Just built a new system with Vista64, and it was painless, and runs like greased lightning.
It is NOT a resource hog, unless you have every bit of Vista eye-candy turned on, and even then, with the x64 version you can easily supply it far more memory than you could in XP due to the 4GB limit. Secondly, since it tries to preload your most commonly used applications and documents in memory, it might appear to start up slower and use more RAM than it 'should', but it is actually saving you time by putting your stuff into RAM before you ask for it. This feature can be turned off. Thirdly, it is very cheap to put 6GB on the newer motherboards that have the slots and the capability to address that ram from the BIOS. Since by default, WinXP takes half your available RAM for system use, and the absolute max RAM under XP x32 is 4GB, then XP is taking up to 2GB of your RAM. Since part of the 4GB limit is used up by video card RAM, which has to be addressed out of the 4GB pool, your apps will probably never even see more than 1.8GB available to them, and with a browser open and a security suite, etc., running in the background, it is more common to have no more than a full GB effectively available to a single app! After using Vista x64 with 6GB of RAM for two months, I have never seen it take as much RAM for itself as my 4GB XP system used to take. So the 'resource hog' label is completely inaccurate, at least in comparing anything like apples to apples with XP. Of course, don't turn on live video wallpaper and Aero graphics that allow translucent window frames, etc. (But you can see the motion graphics of the wallpaper through the translucent frames!) That is obviously going to take more resources than plain XP. Duh.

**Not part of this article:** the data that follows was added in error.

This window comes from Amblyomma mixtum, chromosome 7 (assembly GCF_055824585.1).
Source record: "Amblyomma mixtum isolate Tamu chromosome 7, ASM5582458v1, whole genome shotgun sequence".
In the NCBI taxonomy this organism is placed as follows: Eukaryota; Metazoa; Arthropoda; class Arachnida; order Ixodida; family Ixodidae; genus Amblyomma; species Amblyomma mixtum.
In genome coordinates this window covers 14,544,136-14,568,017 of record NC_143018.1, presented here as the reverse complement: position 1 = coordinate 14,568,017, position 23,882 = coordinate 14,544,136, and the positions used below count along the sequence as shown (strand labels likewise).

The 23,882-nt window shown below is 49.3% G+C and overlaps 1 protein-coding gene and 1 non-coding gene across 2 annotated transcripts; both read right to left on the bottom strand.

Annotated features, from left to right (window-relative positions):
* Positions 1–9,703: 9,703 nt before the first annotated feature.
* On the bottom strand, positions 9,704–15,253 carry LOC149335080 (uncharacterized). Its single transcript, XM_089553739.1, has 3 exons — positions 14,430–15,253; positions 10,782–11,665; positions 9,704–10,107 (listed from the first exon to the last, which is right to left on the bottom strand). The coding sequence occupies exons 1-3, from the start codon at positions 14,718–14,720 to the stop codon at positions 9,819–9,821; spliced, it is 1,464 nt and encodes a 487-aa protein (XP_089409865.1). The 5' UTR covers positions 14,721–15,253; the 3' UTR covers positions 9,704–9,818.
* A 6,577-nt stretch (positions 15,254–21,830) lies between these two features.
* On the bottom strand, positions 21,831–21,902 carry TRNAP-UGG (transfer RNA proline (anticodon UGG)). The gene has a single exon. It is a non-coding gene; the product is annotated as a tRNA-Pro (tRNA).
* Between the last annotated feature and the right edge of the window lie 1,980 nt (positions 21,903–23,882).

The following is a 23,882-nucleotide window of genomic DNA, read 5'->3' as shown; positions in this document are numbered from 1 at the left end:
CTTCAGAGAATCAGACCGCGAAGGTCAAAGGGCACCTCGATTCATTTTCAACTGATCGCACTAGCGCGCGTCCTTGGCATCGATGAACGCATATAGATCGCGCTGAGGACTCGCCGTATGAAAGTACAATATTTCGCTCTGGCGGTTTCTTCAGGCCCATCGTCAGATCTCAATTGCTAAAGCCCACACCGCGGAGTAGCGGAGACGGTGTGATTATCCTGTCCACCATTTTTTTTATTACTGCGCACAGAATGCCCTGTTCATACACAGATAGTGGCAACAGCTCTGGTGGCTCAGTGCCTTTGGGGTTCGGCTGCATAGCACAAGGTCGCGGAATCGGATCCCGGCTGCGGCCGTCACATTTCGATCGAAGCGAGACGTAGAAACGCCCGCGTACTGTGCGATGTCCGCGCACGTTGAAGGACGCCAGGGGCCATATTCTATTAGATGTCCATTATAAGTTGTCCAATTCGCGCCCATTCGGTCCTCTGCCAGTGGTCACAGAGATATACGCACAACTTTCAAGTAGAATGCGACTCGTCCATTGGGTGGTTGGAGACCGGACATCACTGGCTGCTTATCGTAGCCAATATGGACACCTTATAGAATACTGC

Upgrading a three or four-year-old system, for example, to Vista x64 might not be the best idea, however. You would want to verify that your existing hardware is compatible. For a painless upgrade, using hardware that is certified Vista-ready is the ideal.
Ultimately, the really BIG reason to go to Vista x64 right now is to be able to put 6 to 12 GB of RAM to use in an app like PS. In some apps, you can also get improvements from 64-bit computing, but most apps just haven't been written to benefit from that yet, so RAM is still the prime reason. There IS a difference between a Vista x64-compatible app, and a 64-bit app. Some 32-bit apps have been re-compiled to be 'compatible' with Vista64. You effectively get no real gains, even in memory utilization. Some apps have been tweaked to at least use some degree of additional memory under a 64-bit OS, but again, they still aren't really true '64-bit apps' under the hood. Finally, there are a small number of apps that are written to truly be optimized for a 64-bit system. The number of these applications are still relatively small. And then there is the extra complication of all the support drivers, such as the Wacom driver, the 3DConnexion driver for a 3D mouse (and the PS plugin for the 3D mouse), etc. Right now, the standard Inuos3 pen works fine in CS4 x64, but I can't get rotation to work with the 6D Art pen within CS4 on my Vista64 system. Also, the 3DConnexion Space Traveller 3D mouse works under Vista64, but the CS4 plugin that enables the 3D mouse within CS4 apparently only works in conjunction with CS4 x32, not CS4 x64. (A version of CS4 is installed in both the Program Files directory and the Program Files x86 directory. The x86 directory is where 32-bit programs are installed under Vista64.)
There is a Settings and File backup utility built into XP: Go to Start->Programs->Accessories->System Tools->Files and Settings Transfer Wizard. This will backup and compress all files and settings, BUT I don't know how well this works when you are going from XP to Vista. It might be safer overall to just install Vista on a new primary harddrive, and keep your old XP drive unchanged for the next 6 months or so, so that you can always go back to it to hunt down some files that you completely forgot about, such as those custom brush files or the custom filters or actions you bought online and installed in a unique location.
"Talent and all that for the most part is nothing but hogwash. Any schoolboy with a little aptitude might very well draw better than I perhaps; but what he most often lacks is the tough yearning for realization, the teeth-grinding obstinacy and saying: even though I know I'm not capable of it, I'm still going to do it." -- M.C. Escher, in a letter to his son Arthur, 12 February 1955